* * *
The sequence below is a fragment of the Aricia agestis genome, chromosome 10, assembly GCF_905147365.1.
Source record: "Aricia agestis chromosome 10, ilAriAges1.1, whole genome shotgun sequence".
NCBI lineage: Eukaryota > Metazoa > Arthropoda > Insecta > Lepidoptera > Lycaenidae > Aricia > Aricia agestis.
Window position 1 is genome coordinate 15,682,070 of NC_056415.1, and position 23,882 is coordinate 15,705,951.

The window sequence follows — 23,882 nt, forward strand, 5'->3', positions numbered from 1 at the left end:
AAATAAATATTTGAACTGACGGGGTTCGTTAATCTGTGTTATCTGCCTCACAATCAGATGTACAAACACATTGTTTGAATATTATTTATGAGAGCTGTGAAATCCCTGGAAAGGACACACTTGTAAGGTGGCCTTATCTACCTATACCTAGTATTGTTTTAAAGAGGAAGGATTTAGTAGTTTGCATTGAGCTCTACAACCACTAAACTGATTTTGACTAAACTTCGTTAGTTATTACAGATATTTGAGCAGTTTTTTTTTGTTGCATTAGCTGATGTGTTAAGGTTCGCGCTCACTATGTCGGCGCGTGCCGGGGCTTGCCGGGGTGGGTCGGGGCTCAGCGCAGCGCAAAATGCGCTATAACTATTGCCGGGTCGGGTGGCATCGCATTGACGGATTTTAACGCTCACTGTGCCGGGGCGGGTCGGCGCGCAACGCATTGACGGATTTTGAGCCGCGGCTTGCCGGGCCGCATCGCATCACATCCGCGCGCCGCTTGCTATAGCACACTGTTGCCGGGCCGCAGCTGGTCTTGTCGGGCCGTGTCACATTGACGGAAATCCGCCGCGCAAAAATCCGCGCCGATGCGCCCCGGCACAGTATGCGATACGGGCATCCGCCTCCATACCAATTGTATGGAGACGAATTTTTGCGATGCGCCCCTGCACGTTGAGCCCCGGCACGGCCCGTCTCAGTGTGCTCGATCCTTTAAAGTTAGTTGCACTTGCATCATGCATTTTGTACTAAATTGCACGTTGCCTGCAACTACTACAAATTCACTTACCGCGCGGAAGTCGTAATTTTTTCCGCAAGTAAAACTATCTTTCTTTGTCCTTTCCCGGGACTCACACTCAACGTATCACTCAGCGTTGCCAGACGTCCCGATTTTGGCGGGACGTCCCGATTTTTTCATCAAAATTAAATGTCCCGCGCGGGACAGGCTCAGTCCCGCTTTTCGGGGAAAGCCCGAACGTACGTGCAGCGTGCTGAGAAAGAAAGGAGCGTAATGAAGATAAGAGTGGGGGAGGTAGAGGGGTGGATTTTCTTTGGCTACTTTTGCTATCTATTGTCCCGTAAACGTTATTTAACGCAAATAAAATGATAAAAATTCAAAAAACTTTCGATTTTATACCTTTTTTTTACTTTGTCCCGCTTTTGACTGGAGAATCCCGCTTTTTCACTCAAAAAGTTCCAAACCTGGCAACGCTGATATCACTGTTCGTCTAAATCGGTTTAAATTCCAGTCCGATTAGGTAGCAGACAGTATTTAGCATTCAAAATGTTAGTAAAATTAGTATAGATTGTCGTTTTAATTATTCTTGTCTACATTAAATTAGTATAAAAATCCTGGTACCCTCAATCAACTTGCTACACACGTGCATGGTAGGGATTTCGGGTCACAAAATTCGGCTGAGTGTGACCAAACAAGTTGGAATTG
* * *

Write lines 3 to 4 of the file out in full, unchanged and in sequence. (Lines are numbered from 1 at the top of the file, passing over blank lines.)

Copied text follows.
NCBI lineage: Eukaryota > Metazoa > Arthropoda > Insecta > Lepidoptera > Lycaenidae > Aricia > Aricia agestis.
Window position 1 is genome coordinate 15,682,070 of NC_056415.1, and position 23,882 is coordinate 15,705,951.